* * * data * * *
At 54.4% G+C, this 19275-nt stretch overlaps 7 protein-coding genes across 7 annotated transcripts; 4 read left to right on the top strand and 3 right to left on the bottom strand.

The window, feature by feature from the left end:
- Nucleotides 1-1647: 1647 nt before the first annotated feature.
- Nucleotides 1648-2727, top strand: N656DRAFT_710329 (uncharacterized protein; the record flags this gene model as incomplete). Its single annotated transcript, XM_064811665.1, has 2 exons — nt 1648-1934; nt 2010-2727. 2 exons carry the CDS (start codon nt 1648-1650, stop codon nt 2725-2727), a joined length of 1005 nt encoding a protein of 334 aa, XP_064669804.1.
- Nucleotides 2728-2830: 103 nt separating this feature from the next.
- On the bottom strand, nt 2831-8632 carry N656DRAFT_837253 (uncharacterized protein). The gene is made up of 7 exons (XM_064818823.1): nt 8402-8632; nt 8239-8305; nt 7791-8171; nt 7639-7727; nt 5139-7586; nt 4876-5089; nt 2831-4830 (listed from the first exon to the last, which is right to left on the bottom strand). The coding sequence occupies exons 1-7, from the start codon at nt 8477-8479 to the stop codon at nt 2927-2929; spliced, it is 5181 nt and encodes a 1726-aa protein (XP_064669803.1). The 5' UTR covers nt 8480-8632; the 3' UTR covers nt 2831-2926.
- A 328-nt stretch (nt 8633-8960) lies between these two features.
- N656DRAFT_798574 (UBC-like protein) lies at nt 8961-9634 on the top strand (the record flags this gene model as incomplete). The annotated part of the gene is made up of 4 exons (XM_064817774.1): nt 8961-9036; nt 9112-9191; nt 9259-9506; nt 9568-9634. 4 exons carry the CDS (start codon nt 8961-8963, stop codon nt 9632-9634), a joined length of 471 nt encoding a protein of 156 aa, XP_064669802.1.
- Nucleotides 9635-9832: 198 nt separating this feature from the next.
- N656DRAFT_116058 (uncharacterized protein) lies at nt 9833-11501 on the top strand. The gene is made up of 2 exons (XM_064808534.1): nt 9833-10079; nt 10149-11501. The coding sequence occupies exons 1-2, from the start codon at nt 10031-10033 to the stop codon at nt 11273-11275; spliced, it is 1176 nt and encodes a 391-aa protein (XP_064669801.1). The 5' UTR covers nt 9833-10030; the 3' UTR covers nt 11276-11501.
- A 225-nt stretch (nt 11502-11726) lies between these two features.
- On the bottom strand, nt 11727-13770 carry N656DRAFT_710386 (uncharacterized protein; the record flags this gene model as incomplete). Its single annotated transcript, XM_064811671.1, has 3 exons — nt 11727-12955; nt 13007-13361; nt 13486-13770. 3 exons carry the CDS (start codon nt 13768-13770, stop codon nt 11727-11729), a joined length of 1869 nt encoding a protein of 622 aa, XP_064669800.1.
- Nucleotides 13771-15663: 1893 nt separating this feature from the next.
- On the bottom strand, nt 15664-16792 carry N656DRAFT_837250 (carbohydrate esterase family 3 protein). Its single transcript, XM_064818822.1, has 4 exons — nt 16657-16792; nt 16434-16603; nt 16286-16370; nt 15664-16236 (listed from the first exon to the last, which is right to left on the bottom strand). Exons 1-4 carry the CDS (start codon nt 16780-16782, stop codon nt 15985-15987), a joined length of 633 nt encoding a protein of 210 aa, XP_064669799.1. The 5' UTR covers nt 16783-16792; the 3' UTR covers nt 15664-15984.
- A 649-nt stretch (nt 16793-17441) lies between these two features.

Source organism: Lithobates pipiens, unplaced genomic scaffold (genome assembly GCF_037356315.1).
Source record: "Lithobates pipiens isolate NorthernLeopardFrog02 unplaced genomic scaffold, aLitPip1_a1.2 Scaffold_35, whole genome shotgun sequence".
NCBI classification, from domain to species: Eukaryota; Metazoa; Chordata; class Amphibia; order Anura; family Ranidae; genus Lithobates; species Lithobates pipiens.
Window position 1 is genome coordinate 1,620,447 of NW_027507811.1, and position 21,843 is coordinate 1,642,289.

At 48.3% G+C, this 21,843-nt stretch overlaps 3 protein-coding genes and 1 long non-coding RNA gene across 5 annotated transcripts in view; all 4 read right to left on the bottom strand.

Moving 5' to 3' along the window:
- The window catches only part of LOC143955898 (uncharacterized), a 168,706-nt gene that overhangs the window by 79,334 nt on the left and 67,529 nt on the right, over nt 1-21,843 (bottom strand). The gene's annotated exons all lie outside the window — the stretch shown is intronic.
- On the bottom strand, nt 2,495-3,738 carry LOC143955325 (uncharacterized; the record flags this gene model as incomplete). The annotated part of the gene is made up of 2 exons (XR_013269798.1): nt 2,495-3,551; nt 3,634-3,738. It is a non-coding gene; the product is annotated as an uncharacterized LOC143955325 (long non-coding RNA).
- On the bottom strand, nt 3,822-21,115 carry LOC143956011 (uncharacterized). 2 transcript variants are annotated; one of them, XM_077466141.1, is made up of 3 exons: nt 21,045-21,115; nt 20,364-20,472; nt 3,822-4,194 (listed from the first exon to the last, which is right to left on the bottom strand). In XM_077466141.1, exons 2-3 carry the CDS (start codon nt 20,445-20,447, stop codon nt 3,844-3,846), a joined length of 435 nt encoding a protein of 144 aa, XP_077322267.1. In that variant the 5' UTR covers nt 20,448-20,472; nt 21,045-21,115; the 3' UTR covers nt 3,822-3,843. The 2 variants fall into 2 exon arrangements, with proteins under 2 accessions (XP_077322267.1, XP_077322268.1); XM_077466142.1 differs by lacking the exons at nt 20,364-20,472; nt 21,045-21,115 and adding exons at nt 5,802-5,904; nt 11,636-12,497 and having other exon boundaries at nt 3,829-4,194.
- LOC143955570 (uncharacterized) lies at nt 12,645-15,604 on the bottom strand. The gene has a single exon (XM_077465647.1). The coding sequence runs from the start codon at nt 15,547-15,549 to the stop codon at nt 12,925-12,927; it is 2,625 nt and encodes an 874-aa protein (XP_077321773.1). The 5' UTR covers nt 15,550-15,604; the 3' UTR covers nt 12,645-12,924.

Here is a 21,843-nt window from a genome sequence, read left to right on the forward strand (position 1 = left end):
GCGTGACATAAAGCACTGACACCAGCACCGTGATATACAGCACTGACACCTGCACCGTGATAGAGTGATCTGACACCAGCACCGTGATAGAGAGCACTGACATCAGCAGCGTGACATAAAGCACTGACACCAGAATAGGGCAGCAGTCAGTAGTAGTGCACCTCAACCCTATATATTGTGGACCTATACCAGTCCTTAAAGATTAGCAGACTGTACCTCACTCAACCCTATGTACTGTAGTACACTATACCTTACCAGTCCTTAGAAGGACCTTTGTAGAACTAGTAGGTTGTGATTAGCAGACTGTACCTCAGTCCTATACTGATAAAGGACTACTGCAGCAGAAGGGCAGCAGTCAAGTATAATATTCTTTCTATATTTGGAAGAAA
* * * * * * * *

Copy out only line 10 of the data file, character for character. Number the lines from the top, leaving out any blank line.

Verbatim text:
- N656DRAFT_116058 (uncharacterized protein) lies at nt 9833-11501 on the top strand. The gene is made up of 2 exons (XM_064808534.1): nt 9833-10079; nt 10149-11501. The coding sequence occupies exons 1-2, from the start codon at nt 10031-10033 to the stop codon at nt 11273-11275; spliced, it is 1176 nt and encodes a 391-aa protein (XP_064669801.1). The 5' UTR covers nt 9833-10030; the 3' UTR covers nt 11276-11501.